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FUEL FOR BUTTE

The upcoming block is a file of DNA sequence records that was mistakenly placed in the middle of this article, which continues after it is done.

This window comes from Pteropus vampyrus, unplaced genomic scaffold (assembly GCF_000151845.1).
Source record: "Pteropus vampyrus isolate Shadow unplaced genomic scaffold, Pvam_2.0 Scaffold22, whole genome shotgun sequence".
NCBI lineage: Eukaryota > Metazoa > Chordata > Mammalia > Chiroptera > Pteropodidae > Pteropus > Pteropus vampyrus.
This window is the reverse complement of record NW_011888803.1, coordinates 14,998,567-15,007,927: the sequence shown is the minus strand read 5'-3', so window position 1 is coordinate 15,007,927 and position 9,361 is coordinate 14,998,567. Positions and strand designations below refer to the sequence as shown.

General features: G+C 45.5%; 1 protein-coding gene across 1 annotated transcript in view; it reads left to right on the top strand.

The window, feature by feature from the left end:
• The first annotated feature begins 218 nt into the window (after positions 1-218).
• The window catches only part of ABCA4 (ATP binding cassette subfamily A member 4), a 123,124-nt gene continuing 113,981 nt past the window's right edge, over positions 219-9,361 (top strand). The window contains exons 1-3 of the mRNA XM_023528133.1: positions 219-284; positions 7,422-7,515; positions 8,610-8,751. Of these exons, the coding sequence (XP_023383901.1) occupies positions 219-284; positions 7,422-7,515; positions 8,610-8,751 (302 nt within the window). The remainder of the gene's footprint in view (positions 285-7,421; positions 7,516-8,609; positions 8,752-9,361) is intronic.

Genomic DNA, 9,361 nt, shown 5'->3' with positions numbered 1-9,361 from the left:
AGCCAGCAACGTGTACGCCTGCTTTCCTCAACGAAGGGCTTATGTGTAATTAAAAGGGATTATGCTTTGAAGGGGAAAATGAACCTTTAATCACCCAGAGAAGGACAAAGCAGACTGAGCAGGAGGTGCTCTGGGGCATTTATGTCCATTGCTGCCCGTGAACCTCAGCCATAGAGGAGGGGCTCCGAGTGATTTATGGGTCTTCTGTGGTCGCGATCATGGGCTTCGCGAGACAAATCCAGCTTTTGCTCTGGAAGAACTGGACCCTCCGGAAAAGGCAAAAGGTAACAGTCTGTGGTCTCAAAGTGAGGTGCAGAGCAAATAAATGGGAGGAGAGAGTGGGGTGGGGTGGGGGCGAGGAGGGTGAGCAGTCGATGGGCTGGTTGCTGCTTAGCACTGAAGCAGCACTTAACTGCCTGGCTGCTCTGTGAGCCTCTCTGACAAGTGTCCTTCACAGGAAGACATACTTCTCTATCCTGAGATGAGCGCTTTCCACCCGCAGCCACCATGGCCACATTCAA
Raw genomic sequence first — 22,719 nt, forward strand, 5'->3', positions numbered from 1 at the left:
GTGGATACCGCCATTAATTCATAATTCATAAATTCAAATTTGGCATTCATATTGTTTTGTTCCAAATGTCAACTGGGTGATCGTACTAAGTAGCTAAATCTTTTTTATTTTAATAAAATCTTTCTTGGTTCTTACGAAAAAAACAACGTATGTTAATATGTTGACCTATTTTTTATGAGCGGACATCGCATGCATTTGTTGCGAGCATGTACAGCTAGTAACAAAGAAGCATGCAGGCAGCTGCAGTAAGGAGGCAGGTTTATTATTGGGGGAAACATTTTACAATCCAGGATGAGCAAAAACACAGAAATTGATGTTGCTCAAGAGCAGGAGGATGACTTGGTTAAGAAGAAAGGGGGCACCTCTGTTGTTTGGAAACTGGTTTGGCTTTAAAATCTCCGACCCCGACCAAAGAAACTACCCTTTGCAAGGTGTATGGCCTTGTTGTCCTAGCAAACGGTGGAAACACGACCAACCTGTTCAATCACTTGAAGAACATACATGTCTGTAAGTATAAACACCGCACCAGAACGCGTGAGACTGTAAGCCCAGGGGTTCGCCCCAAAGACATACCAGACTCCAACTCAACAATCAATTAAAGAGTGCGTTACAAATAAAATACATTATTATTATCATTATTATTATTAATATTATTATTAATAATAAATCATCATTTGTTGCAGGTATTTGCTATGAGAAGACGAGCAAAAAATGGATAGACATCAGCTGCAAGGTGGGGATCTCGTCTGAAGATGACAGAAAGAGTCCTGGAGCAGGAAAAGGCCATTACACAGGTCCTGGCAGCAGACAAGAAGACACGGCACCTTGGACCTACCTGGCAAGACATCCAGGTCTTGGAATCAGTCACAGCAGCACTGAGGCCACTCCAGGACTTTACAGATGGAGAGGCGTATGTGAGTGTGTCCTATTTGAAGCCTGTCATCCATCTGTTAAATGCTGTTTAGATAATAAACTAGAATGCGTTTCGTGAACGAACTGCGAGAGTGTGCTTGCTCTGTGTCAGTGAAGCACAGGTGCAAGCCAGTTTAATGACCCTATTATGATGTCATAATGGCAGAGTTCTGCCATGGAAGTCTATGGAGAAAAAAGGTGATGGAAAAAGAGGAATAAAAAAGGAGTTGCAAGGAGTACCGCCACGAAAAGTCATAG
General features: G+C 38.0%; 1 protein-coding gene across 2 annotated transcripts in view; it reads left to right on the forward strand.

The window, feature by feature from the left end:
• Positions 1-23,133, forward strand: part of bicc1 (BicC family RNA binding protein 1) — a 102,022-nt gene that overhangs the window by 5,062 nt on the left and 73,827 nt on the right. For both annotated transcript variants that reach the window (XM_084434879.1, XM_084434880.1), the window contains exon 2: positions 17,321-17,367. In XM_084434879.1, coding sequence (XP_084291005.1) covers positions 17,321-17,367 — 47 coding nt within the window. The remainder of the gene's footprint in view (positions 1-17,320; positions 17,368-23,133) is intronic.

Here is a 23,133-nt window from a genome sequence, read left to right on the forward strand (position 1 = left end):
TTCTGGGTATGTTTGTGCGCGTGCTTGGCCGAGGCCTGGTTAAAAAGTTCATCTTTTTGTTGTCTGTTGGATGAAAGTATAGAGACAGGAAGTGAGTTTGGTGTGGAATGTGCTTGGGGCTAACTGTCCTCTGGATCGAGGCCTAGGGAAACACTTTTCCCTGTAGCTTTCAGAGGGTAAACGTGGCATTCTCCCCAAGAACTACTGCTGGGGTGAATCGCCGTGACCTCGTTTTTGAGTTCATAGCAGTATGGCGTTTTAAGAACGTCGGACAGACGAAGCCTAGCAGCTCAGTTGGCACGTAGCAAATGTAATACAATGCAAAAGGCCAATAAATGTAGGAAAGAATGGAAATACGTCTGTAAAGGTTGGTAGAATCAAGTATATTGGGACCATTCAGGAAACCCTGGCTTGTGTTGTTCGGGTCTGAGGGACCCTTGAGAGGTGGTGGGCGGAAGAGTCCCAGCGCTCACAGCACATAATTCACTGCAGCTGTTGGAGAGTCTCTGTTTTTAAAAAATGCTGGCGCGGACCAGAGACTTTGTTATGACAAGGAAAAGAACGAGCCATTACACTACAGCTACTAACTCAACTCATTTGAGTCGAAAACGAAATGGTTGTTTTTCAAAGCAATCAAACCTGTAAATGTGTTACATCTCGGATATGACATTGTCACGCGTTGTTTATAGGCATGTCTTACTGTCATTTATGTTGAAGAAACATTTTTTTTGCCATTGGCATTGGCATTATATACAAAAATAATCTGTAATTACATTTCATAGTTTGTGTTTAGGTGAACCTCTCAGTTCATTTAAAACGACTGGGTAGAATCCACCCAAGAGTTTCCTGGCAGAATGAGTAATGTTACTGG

IS WHITE PINE COAL IS NOT IN DEMAND JUST NOW, BUT WILL BE LATER ON. WHERE WOOD IS OBTAINED Comes 'From Over the Mountains and Costs About $3.75 a Cord. This is the season when the city of Butte btlrlns stood illstead of coal for fuel. In the winlttr Itutte pelopl hurn a great deal of coal andl little w.ood; inl s5ummer, there is an increased consumtltiuon of the latter. The woodl-urning season is between March and (ctllher, and during the itn tervening months phrobahly Io. cords of wood are hurned in the w.o, stoves and furnaces of the city. That is not mutch wood, but it is much sore than is burned at any other time of the year. The climate of tlutte is tot severe for the colnsumpllttion of wood for heating Ipt poses in the ainter. It takes too, much wood to iroduce enough heat. Iteside that. Itutte is sur rounded by coal lichls, and coal, while not cheap, is hundy. and gives better results. D)urillg the sutmitler seasonl woo.dI is bet ter than coal for h:eating aind cooking pom poses, in the c-.tiltation of a good many people, and these change off for anthra cite to pine for a few months. The tost ctn. tutllrs for wood at that season, or any other, for that matter, are the Iakerie.. They use mIost of the wood. brought to itutte. The restaurlants andt hotel, help th,' out slon. whait, how eCer. 'J'h .on I l st tom d in ItluItte toll es fro several places. It is brought fron over the hills tlnorthenat of Butte from the Vicinity of 'Woo tdvilte; from Ivatotlin ont the Northr I'acitic railrul;; from Iter nice oni the (;ri;ath I irtthrlh :intl fral.d t Feele: y nt the Oregoln Short Line. The wodl h.iid inll 11utr is whie pine. 'here is a little fir, lut not ll great di;l. 'The wa .. is pl.n 1f i litutte tfor $.1.75 a cord on the cars. It is proI lh'e that hiss woi ol is lliurneildI In Ilitte for ftuel that in any other city of its sie iln the inorlttlttst. I ht cani suniltillon of collul litre is very large, onli the contrary. the shlit tnill(s of the sm meilll r lseason Ire an the e coon n ness Iof the templlteratir the year arontl makes it lnece.sary to linri snomethincg miarty all the time. JIISS .iDEL4AIDE PAITT IARMSTRuOr, Ilostss at the Garhden party gt',en in complitmc't to Miss Ethel E ,is'nberg, who Iret for Sp.lokane today. MISS LILLIAN HAIRE EXPLAINS Niece of the Late Anthony W. Laughlin Tells of His Death. According to Miss L.illian lHaire, niece of the late A\nthony W. l.aughlin, who died aiwd ws., buried in Butte recently, sev cral erronellous statements have beenl printed regarding the case. Mis liaire says Mr. Laughlin was born Septembler 2q, 1814, being more than 88 years of age at the time of his death. To .his friends, who saw hint freqluently, his death was not a surprise. Owing to the condition of the deceased, it was thought advisable by those familiar with the case that the remains be laid to rest Saturday evening. Siice comlling to Butte, says .Miss Ilaire, 0sr. l.aughlin had led a quiet life. Ilii tastes were modest antd the funeral serv. ices simple, conducted as nearly as pios silble in accordance with his wishes. lie never had married. lie leaves one sister in the East and numerous ineplhews and nieces throughout the country, his niece, Miss Lillian Ilaire, bleing the only relative in Montana. He came to Butte in January, 1897, with Miss ltaire, who had lived five years with him in Olympia, Wash., and his home had since been with her. Mr. Laughlin served in the Inidian wars in Oregon of t855-1856, and was entitled to a pension, but had not, Miss liaire says, received it at the time of his death; neither had he received $212 for services. lie made no transfer of his property two years ago, according to Miss Ilaire, and never owned the house he lived in on Delaware avenue; in fact he never was a property owner in Butte. Neither did he make a deed of any kind to Miss liaire or anyone else before he died. Week Ending Excursions via the Great Northern Railway. Round trip lBasin or Boulder, good going Saturday or Sunday, returning until Monday.............. .... ......$1.15 Itound trip ltasin or BIoulder, good going and returning on Sunday................. 1.oo Alhambra and return, good going Saturday or Sunday, returning Monday............ 1.70 Ticket office, 41 North Main street, Butte. W. R. lMeech, C. P. & T. A. Rates to Trans-Mlsslsslppi Commercial Congress at Seattle. For the Trans-Misslsslppi Commercial Con. gress and National Irrigation Association meeting at Seattle the Northern Pacific will sell from Montana points to the Puget Sound and Portland a one and one-third fare for the round trip. Tickets on sale August 14, Is and sI, with transit limit of so days in each diree. lion final return limit 3o days. From Iutte or Anaconda to Seattle and Tacoma this rate will be $).ao. 'For full particulars call on or wrlts W. H. Merriman, general agent. TO BE SEEN IN THE AUGUST HEAVENS The month of August finds the sun hur rying away from us at a great pace, while the shortening days and lengthening nights admit of repose and rest after the debilitating effects of the dog days. Rather more than nine degrees of declina tion mark the path of the sun bIetween the first and last days of the month, his speed being half as much greater at its close than it is at present. Front this it can hli plainly seen that as the sun recedes filom the summer solslice the days de crease m(ore rapidly until the time of the autitmn:l equillnx, when genial ()li Stil slows a bit in order to give our friends on the other side of the equntor as much of his comforting heat as Iossible. The cotnsideration of the moon, our ner est neighlbor il thle celestial spaces, is itl ways of great interest, for in tht: devehlo,. mlnt of mnolern astronomny the problems connected with it have perhaps created the to!rt fertile fclil of invention and dii covery. She is, to be sure, limuch smaller than the earth, and, comiparelc with mlist (,if the other heavenly hildies, a very insig nificant affair, ibut her proximity m;akes her far miore it)portanllt to its thanl any of theill. aexcept the sun. The very blgiti.i ngs of astrotnltliy scenll tio have origitnatedl ill thie stlly of her tlot, ions andil in the phc nonitltnit whicht se (';luses itl conllnectiotln with tidles at elipses. Atgutt andl No vellmber are the monthlthts mostlt tnoted for iitleoric slhowers or shootitng stars. The name Iersidls is given too he swarm that is particularly allhtttd to this Imonth, and they are far mlore nlltlmertlus inl the carlier porti(n of the imonth than liater. While the Novembher sthootint g stars move very swiftly alnd aire of a gretilish or hitli ish tint, with viidi antd persistent trains. those wei are tnow "tl tig are of t Imtlc. v'lowisih color antd imove with far lest vetuhity all have vetry aptly bencci called ctlestial firlflies. lThe ditieretice ill ve l, ;t s of tlhese hIeavenly projectiles cumt Ipres not unfvor;llably with our Iprovced mtIern a;rtillery. which gives ,so mttuch in cerease f velocity over that of the oi1 ln,. s111,iith tlore gumts andl the hilack Ipowdrs i he l I'er tids are the tli ilnhaIitlantls of the solar system, whereas the I.ctsllilIs- thle name for the Nliititer ushowers -l re iclnt iaratively ntewt'lt.lr. It is claimed thailt there is a very close eCiinectiion Lt tween comnets and mtelrs. ;lin there are theorist.s whoi sta tha I t it is very pill s sible that cetitts are sit iar. s of clist h ly packed Itntetrs. t hil this tlnolith finll s thet pt lnCtst int lin,; ;11 readly to help out 11 th proigram arrlnl ,ed for ( our m dlstalsutmlt oet1 ;anlts Incnt there arc not l;liy toliking numillrs that w .tid tiull ,t ,liy very e'--+.tal sttu Next n ltusth I.ransi ,s will b in tltadra tlue, half way nus his jurl ty to eanjlnw titn with thei sui. it, l Itheir..fr, .te fwini hits alntig the tattitl stIrs. S turlIi ;ltll t hte ifle-i s.ooin are ;i t thy it ;ilso the se+t'l'l iic llt."t is "lolh',l y I,,n APPEAL TO AMERICA TO SAVE CHINESE GOVERNMENT IS ASKED TO CO OPERATE WITH GREAT BRITAIN IN RESCUING REFORMERS. |11' AS,.'lI I 1 D J1ll '., New York, Aug-..8. -- An. carto st appetI to the Anericaui governmlntit thrtough Se.c rctary IIhy, asking cr per;atiln with the Lritish amIlsaador in Shanuhai in .a:,ing the lives of thei patriotic t hines reform ers noIw undler his protectin,. has been ;made in a telegram jtst rceived froml the Chinese I'mpire cich ty of New York. Kwai Pan, secretary of the asslciation, said : "The reform party is not agadlinL the govertlnientlt; we only wanit better govern ment. e, are for the etimperor, who shares in our desires, ibt we are opposed to the empress, becauset setl is opposed to everything that will disturb the only re gime. "There are 3,o i ntinlbers inll our so ciety a 15 branchells in America. The total mcllmbership is 6.0oo,000. "We make the appel: to the secretary of state with confidence, for we believe that Americanls thoroughly understand the present situation in China and are in sympathy with the reform movement." DISCREPANCY IN THE FIGURES Statement by Montana Ore Purchasing Company Displeases Equalizers. The Montana tire Purchasing colmpany may have to pay taxes on $.-42.o-96 more net proceeds thanl is expected. The board of eqlualizers and Assessor D)an Brown have found a remarkable discrepancy be tween the sum given into the assessor by Ileinze's concernl as representing the net proceeds of bullion received by it during the year, and the net proceeds that should have been received according to their coin putation from the figures representing the gross receipts alnd expenses. I Ieinze's statement of his taxable prop erty gave his net bullion product at the sum of $6ot,a5o. According to the esti tmation of the assessor's office the net pro cceds should be $843,346. Attorney J. M. Denny, for IIeinze, at tempted to explain the discrepancy to the 1 equalizers yesterday, but he did not suc t ceed and was asked to turn in a written e statement. It is understood that unless it is shown that the assessor's accountants are mis taken Hlcinze will have to pay on $843.346. t BADLY SLASHED BY A THUG Assistant Secretary to Mayor of New s York Is Assaulted. SNew York, Aug. 8.-William J. Moran, assistant secretary to Mayor Low, was slashed in the thigh by one of a crowd of e. ruffians in Catherine street, where he had stopped to protest against the taunts of the gang, aimed at a decripit female ml beggar. His injury was not serious, and after a. having it dressed, lie went home. n Louis Snyder, who was with Moran, ill was slashed across the back of his neck id and sustained an ugly wound. io When Moran spoke to the roughs one td of them rushed upon him. The assistant tc secretary knocked the fellow down, but t his frietnds inimediately rushed into the or fray. The cutting followed. much Intervening sky. We now have Saturn as an evening star, in which cate gory he will remain throughout the rest of the year. Referring for a moment to the meteors above mentioned, some of the leading astronomical minds have deter. mined that Saturn's ring can be neither solid nor liquid sheets, but that all the known conditions would be answered by supposing them to consist of a flock 'f separate and independent bodies, moving in orbits nearly circular and in one plane in fact, a swarm of meteors. We shall have to wait another month to have Jup-l. ter in all his glory, when, after being in opposition to the sun, he will become an evening star for the rest of the year. He is already assuming quite a conspicuous place. and is about to fling his cap in the ring as a rival of Venus as the ruler of the starry hoasts. lie and the moon, three days after the full, applear quite close to one another, and so far as scenic effect is concierned, it is to be regretted that the 0moon's disk is quite so full and bright. Nepltune and I.una come fairly close;4o one another on the tuth, by which we n judge that the pinnet ranks as a morning star. This planet appears in the telescope as a smtall star of between the eights and ninth allnitude, absolutely invisible to the naked eye, though easily seen with a good opera glass. It shows a greenish disk, and has a diameter that seldom varies more than one-fifteenth of its ex; treme measurement. Its di:uamneter, by the way, heing about 3.5,noo miles, whereas the circumference of the earth, or Puck's girdle, is only 25.00S, miles. Mercury remtains among the evening stars this monrth, and is on his way toward f:r castern elongation, where he will ar rive early next month, and at which time we shall hie able to hee him low down in the west shortly after sunset. Seen from a favorablle p)sition in the planet's sur face our sun. instead .f rising and setting daily, as at does with us, is said to appear to them as though it oscillated about forty sevc'ni degrees back and forth in the sky every forty-eight days. Mars still raInges himself under the leader of the evening -tars. and will not change ..g:in this year. lie and the nmIo n' growing crcse. nt will lie in fairly ct'ose inigtlhborly contaict on the a8th, htlt there will be ton, much moonshine to suit this aarlhke representative. In view of the efforts that are being imahde just Inow to, construt canals on this planet, it will Ibe a matter of great in terest to see how the Maritans have pro gressed with their systent since we last had a luk at it. VeInus, the fair amd lovely queen, is now at her ipet oI of greatest brilliancy, and htier radlial fiace ahdorns the sky for some ta'ic after suntset. She is gradualIp with drawing t-.ward the sun. and so lessening our ,oppirttuititie's tuo cntient on her love li-es. Still. as w.e lik albotut us and think of he etnjoyable times at moountain or ~i.nshl. ri-irti., wn pethalps will be will ing to give hlr simtn credit for the feel ings she has insiireit. MUSI PAY MONEY TO HENRY A. ROOT JOHN F. FORBIS, AS RECEIVER FOR MINING COMPANY, SUBJECT OF COURT ORDER. According. to an orber that his been re ceived frit Ihelct a;nI filed in the office of the clerk of the (t'lited States court, John F. FIrbis, as receiver for the Butte & luston .1iiling company, musot pay over to Ihenry A. Hout 4. per cent of $5,ooo, representing \Mr. RHot's conmmii.ion for elleTtig ., l,:an for the Butte & Hostept compally of $Soi,ooo from the First Na tional batk inl 1896 when the company was ill ni el of funds. The order is the rutgrowth of an agree tuett arrived at by Mr. Root and the par tic. who have oppose,! his claim, a stipu ltition signed by rewpctive counsel accom pantying ludgs KnIowlC' order. The controversy over Root's claim, which has heen hangiing fire several years, resulted in a hearing hlving conducted be fore J. O. liender as :naster. The latter reported to the court disal lowing Root's claim. Since then a com promise has benn effected, and in pursu ance of a stipulation the court made an order allowing Root 41 per cent of the amount he originally asked. A clause in the order of Judge Kt.owles' reads: it is ordered that the report of the master on the claim of lHenry A. Root and the order of the court approving the report be set aside, and that the claim of Mr. Root against the BIutte & Eiston Mining company for $5,ooo be approved. It is further ordered that John F. F:orbis, receiver for the company, pay to Root a dividend of 4t per cent upon his claim of $5,ooo. WEt L-KNOWN PRIEST IS DEAD Rev. Father Honore B. Allaeys Passes Away in Hospital. Father llonore B. Allaeys of St. Joseph's Catholic church, South Butte, died at 9 o'clock last night in St. James' Hospital. The priest had been sick for several years. A few days ago he was taken with appendicitis and a previous trouble so complicated matters there was little hope for his recovery. Father Allacys was one of the best-known priests in ~Montana, having come to Missoula from Belgium in 1887. lIe was an earnest, conscientioup worker for the good of his parish and many sincere expressions of regret wete heard on all sides when his death became known. Recovers Lost Watch. Fred Kilgren was minus his timepiece for a few moments last night. It was in the saloon at 58 East Park street. Kilgren missed his watch and called in Officer Barshaw. lie pointed out the man he thought the culprit. J. L. Buckley was ar rested and when searched the watch was sound. Buckley is being held under the charge, Northern Pacifio Excursion Train to Helena for the Woodmen of the World Picnic. On August 16 special trains will leave Butte on the Northern Pacific at p:oo a. m. and I:oo a in. for Helena via Garrison on account of the Woodmen of the World picnic at that point. Fare for the round trip, $a2oo; children over 5 and under ij, $S.oo. Returning the special trains will leave Helens at 7:oo p. m. D and 8:o00 p. m. This is the finest opportunity of the season for Butte people to visit the Capital City. W. II. Merriman, enaerl agent. BUTTE RESIDENTS GO TO SALT LAKE MANY PERSONS LEAVE ON EXCUR SION TRAINS FOR THE SAINTLY CITY. ANOTHER TRIP IS' POSSIBLE Railroad Company May Give Outing to Ogden During the Month of September. Montana will be well represented at Salt Lake during the next ten days. A number of persons from this state left twlay on the excursion to the Saintly City. Many left this morning on the a:o5 train, while many more will leave on the 4:45 this afternoon. The excursion probably will be the last, :lthough it is possible it may be necessary In run another. The company is planning to run an ex cursion from Butte to Ogden in September on account of the irrigating congress. Among those who went to Salt Laike on twlay's excursion were: Mr. and Mrs. J. Lee Rice, Mr. and Mrs. S. II. Showers, Helena; Mr. and Mrs. D. N. I tighner, W. W. Abernathy, Mrs. J. D. Cald well. John Leary, Mrs. Maria Evans, Miss Itre.ie Westphal, Conrad D. Sullivan, Thomas Ilianry, Janet Fraser, Miss Mollie Jackson, Katie Gilbert, Guy II. Job, Mrs. W. Hall, .lrs. J. Kelrig, Miss Jessie Grantley, Mr. and Mrm. Daniel Johnson, Joseph Mitch, Miss I;ibon. Mrs. L. S. Johnston, Elisabeth flo. h;lrt, Mr. and Mrs. George F. Carroll, Miss Maggie Hopkins, N. It. Granmling, Lena I'erh. rtik and Willie Perhric, Mrs. E. E. Dudden, I,Ihanna Dudden, Mrs. Joseph Richards, Mrs. \William Willy, Jennie and Mary Bennett, Mr. ;aid Mrs. I. A. Ifeilbronner, Cors Leford, E. I dwards, W. 11. Foote, George Sieber, Mrs. R. i·,ber, John A. Wood, Charles II. Cliton, Mrs. Eva Roberts, William Gibson, Mrs. Kate TIhomas, Maggie Thomas, Mr. and Mrs. W. W. \\'ihon, Mrs. II. C. Huffman, W. J. Wood, \W. J. Circle, Jerry Job, Mrs. Christ Fisher, Mrm. II. E. West, R. W. Smith, Alice Smith Ind Mac Lane. DR. CORAL RAYJ ARMENTROUT, Of Kcokuk, lowa, who was married to Miss Alice Belle Murta Tuesday, July ag. POSTMASTER IS IN TROUBLE Alleged to Have Paid Store Bills With Money Orders. SY ASSOCIATED PRESS. St. Louis, Mo., Aug. 8.-Postmaster Vise of Fair Dealing, Mo., is in jail here on a charge of being short in his accounts to the extent of over $S,ooo. lie was arraigned before United States Commissioner O'Bryan at Poplar Bluffs, yestcrday, and in default of $2,ooo bail was brought here to jail. Vise ran a store in connection with the postoffice and the charge is made that he paid his bills by issuing money orders. W. A. Clark. J. Ross Clark. W. A. CLARK & BRO. BANKERS Transacts General Banking Business. Buy gold dust, gold bars, silver bul lion and local securities. Boxes for rent in safe deposit vault. Sell exchange available in all of the principal cities of the United States and Europe. Special attention given to colleeo tions. ALEX J. JOHNSTON, Casher. The First National Bank Of Butt. (Established slys.) Capital - - $200,000.00 OENBRAL BANKING Drafts drawn on all principal cities of the world and letters of credit issued. ANDREW J. DAVIS.......President JAMES A. TALBOTT....Vice-Pres. E. B. WEIRICK.............Cashier J. S. DUT.ON.....Assistant Cashier STATE SAVINGS BANK John A. Creighton..........President G. W. Stapleton........Vice-President T. M. Hoden ...............Cashier J. O. Hodgeas.......Assistant Cashier R. B. Nuckols,.... . .Assistant Cashier Under state supervision and jurisdie. tion. Interest paid on deposits. Sells exohange available in all the principal cities of the United States and Europe. Collections promptly at tended to. Transact a general bankin business. Directors . A. Creighton, Omaha I G. W. Stapleton, A. H. BarreL . D. Levitt8. V. Kemper, T. 1t. odgens, J0. hodgens. Corner Main and Park Streets, Butte. DALY BANK AND TRUST COMPANY Of BUTTS 3stablisbed ll.. Iseorporated spt. CspnI l.. .S10000oo00 OGeneralt Banking Business OHN D. RYAN ... ...Presient OHN R. TOOLk ....Vice-Present C. SWINBORNE ........Cashier A. KUNKBL....Assistant Cashier . .... ... . .. -... ..--- . , Butte. Mont. capital ......... 4s1, ,n Under state supervislea. Th pW eat laterest, payable quarterly, paid n deposits. Money to Loan on Real Estate P. AUG HEINZELS,.,....Preeldeat A. b. CL BYENT..... .......Cas.. C. R. Leonard, Pres. T. R. Hinds, V. Pres Fayette Harrington, Cashier. Silver Bow National Bank CAPITAL, 8100.000.0 This bank solicits accounts, offers prompt and careful attention to business of customers. Collections promptly attended to and remitted for on day of collections. Sell foreign and domestic exchange, trans. acts a general bankinl business, pay in. terest on the deposits Directors-Charles R. Leonard, . A. Heinse S. Marchesseau, i. Balmfort, R. A. Louis, C. W. Newton, T. R. Hinds John MacGinnliu. Fayette Harrington. NORTH COAST LIMITED Observation Cars Electrlo Lighted Steam Heated BUTTB SCIfBDUL8 WESTBOUND. Trals A RIV E. DEPART. -a s-- hCoasth o Lmited ........ Ie pam. 1ss4 pIaL N.. s-_11 r u •atoa Oe. Altiu'... m p.m. - :sO p.. Its. IS , '""e I p ... .. IP p1m .U xes....... !1JS a.... EASTSOUND. rulres. ARRIVZ. I DEPART. . s- North Coast trin opem a s I e u!s r ifsetee **** * ........ 18:40 pa Me. w_-ii'.'.. . asters a point. No. S -B nt Es Ito po a to s aeo ei s d ieeu No? -Bitter Root LsaL atLrt uUa for Mt eousl. Lamitow sad a ea 8-Bitna- Meot Losutt. from Eamtilte oe. 1-Loesa eonaectio vita Ci.Twg d ,Poy a Norri br ss s .aveh t itson f oj I.T TrILas os these breaches ghicago, Milwaukee & St. Paul Railway TO CHICAGO AND LAST ROUTE OF THE Overland Limited Omaha to Chloago and Pioneer Limited St. Paul to Chloage FAMOUS TRAIN OF THE WORLD All agents sell tickets via the Milwaukee road. Fork low rates to all points address P. H. SCANLAN, Commercial Aaent Helena Mont N. W. P. A., St. Paul. Six Million Dollars Spent by the U.P.R. R.Co. In improvins what was originally the Anest track In the West. RBSULT A oemparatively straight and level roadbed, ballasted with dustless Shele man granite, rendering possible the highest rate of speed, together with the greatest degree of safety. The magni. tude of the work must be seen to be appreoiated. WHAT DOES IT MEAN? Solid comfort, seourity and pleasure to our patrons. ARE YOU GOING EAST? If so you cannot afford to o veia nW oth.r tbhan this ROYAL HIGHWAY. Further information on applieation per. sonasly or by letter to H. O. WILSON, 0. S. L., Butte, Montanas. These Cars are on the new "GratWetWn Limited". Every Nl1ht between Cheag If you wish to travel In the most comfortable way, nothing can apprach these rooms. The price of arth Isr onl $2 50, or SOc aor than a berth In a standard llman Sleeper. All tollot nece sitles-lot and cold waterelectr berth and ceilinglit elc. haircurler For further Information mply toJ. P. Elmer, O3enl Passener Agent, Chl* le an"t cago, 14 ia The Best Friend The Northwest Ever Had "The Road That Made the Northwest Famous." LEAVE BUTTE. For St. Paul, East and West, daily ... . E T 8:ooe.u. ARRIVE BUTTE. From St. Paul, East and West, daily ............ 4S . m. From St. Paul, East and West. dail ...........P. :4 Am. FULL Iy FORMATION FRO City Ticket Office, No. 4 North Mate Street, Butte. W.R. MEECH, C. P. and T. A. P)ullman, Dining and Library Car Route to SALT LAKE DENVER KANSAS CITY OMAHA CHICAGO ST. LOVIS ind All Buterm Polnts Short LIae To Colorado, Arizeo and Mexico San rraicisco, Los Asoeles (Ocean or Ra.L) PORTLAND Red All Paeifle oeast Posato ARRIVE. DEPART. No. p .... 6:4op. m.lONo. 8 .... 4:4pm. No. 7....o:45 a. m. No. so....a:ojs a. t Ticket Office 105 N. Main Street Butte, Montana. H. 0. WILSON, GENERAL AGT. Denver & Rio Grando and the Rio Grande Western Travel During Pall and Winter Seasons The journey to the East via Salt Lake City and along the shores of the Grea Salt Lake through beautifal Glenwood. Colorado Springs and Denver is one o uninterrupted delight in winter as wel as in summer. In fact, the fall and winter seasons add but a new grandeur and charsa to the travel scenes and infuse an element of variety end beauty to the unsurpassable wonders along the Rio Grande Western and Denver & Rio Grande lines. Through sleeping and dining car service. Persone ally-conducted weekly excursions. Fog rates or information apply to G. W. FITZGERALD, General Agent. Ticket OM*ce:-4y7 Broadway, Butte, Atchison,Topeka & Santa fe Ry. Co. SANTA PB ROUTe a Trains Daily From Denver to anma City and CM. eago. Also the direct line to Galves* ton, El Paso, City of Mexico and the mlnin eamops of New Miexsco and Ar. sons. For partiulars about REDUCED RATES EAST this summer apply to C. F WARREN, Go. ral Aent ý,. Dooly Block. Salt k l, Uta.